Will WestEdge be a magnet for innovative companies that find it convenient to be within shouting distance of downtown Charleston’s Medical District? Is it destined to create a vibrant urban environment where residents can live, work, eat, shop and enjoy an active and healthy lifestyle? Is it going to have the potential to keep talented college graduates from having to choose between a lucrative salary and the quality of life offered in the Lowcountry?
It will be all of the above, according to Michael Maher, chief executive officer of the WestEdge Foundation, a nonprofit organization established in 2011.
“The vision is to create a biotech research district, an urban place to live, learn and earn,” said Maher, an architect who has been in his current job since 2013.
Work is already underway on the 15-year project, located just north of the Medical District. Three entities, the city of Charleston, MUSC and the MUSC Foundation, will have control of over 26 of the roughly 60 acres bounded by Lockwood, Fishburne, Hagood and the Septima Clark Parkway. The sector is already home to the Harborview Office Tower, a Holiday Inn Express, a Marriott hotel and a city municipal complex.
All workplaces will have a bias toward biotech and research, according to Maher, and “all who want to be in that environment will have a place in WestEdge.” He pointed out that even though MUSC might recruit companies to set up shop in West- Edge, it won’t be an extension of the nearby MUSC campus.
“It won’t be just medical research,” Maher said. “Lots of innovation in health care is actually in software development. The future of medical research is not just a white-coated researcher in a lab.”
The idea to develop the area near the Medical District was first discussed in 1998 in a comprehensive plan for downtown Charleston, but it was 16 years before the master plan for WestEdge was put together.
Ground was broken on the first project in March 2016. When it is completed, probably in October 2017, 99 WestEdge will include 230 apartments, 25,000 square feet of retail and restaurants on the ground floor and a 950-car parking deck. At 10 WestEdge, started in October 2016 and slated for completion in October 2018, there will be 350 apartments, a 900-space parking garage and a 45,000-square-foot Publix grocery store, along with another 25,000 square feet of retail and restaurants.
Construction was scheduled to get underway this spring at 22 WestEdge. MUSC probably will be one of the tenants in the office building, which will also have street-level retail and restaurant space. It is expected to be completed in the second quarter of 2018.
Maher said when all of WestEdge is finished in 15 years or so, around half the complex, in the neighborhood of 2,000 apartments, will be residential, while a third will be offices and the rest retail and places to eat.
Maher pointed out that many WestEdge residents will be able to walk or bicycle to work, to the grocery store and to a wealth of restaurants and retail establishments. Meanwhile, Brittlebank Park, Hampton Park, Harmon Field, the Ashley River and Joe Riley Park, home of minor league baseball’s Charleston RiverDogs, also are nearby.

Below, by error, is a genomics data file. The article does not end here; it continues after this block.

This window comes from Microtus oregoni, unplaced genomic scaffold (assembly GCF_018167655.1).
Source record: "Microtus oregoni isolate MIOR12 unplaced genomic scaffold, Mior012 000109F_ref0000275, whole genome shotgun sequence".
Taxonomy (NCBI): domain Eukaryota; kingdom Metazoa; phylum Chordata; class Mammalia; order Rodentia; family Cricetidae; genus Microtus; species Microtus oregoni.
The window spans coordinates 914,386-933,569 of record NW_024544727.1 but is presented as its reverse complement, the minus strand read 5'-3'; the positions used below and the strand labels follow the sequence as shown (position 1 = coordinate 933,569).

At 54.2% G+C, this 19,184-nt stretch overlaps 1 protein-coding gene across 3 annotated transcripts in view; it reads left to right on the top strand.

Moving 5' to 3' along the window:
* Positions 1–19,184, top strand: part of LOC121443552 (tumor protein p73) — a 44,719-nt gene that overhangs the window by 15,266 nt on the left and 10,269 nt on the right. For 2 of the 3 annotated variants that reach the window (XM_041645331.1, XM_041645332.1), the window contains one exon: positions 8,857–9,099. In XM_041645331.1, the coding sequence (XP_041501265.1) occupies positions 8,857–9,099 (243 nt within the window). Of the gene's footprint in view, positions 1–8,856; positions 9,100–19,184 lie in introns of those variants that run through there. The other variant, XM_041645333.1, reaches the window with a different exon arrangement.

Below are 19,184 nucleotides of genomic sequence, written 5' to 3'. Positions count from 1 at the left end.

“It’s about people living a healthy lifestyle and creating an environment that supports that,” Maher commented. “Proximity really supports a healthy way of life. If you aren’t stuck in traffic, that’s psychologically healthier.”
“Living close to work, restaurants and retail is a more desirable way of life. WestEdge will be a vital urban place. Up until now, the area hasn’t developed like the rest of the city has,” he added.
Being able to walk instead of drive is certainly a plus for those who choose to live, work and shop in WestEdge, but, according to Maher, the success of the project might be judged by whether it spawns the high-paying jobs that keep talented college graduates from leaving the Lowcountry for greener – as in money – pastures.
“The most important thing to me is its economic development power,” Maher remarked, pointing out that WestEdge will be a public/private partnership, with private companies investing in the neighborhood. “We have created a place that’s desirable to live, particularly for young people. But as attractive as we are to that talent, we don’t have the career challenges. People come to the College of Charleston, for example, and stay here, but they’re not finding career challenges. They don’t see their long-term future in Charleston.”
“Those who come here for the lifestyle don’t have the ability to stay here for a challenging and economically successful career,” he added. “They can’t earn the kind of wages their talent should provide for them. We shouldn’t lose the talent that comes to Charleston for the quality of life because we can’t challenge them with equally high-quality career opportunities.”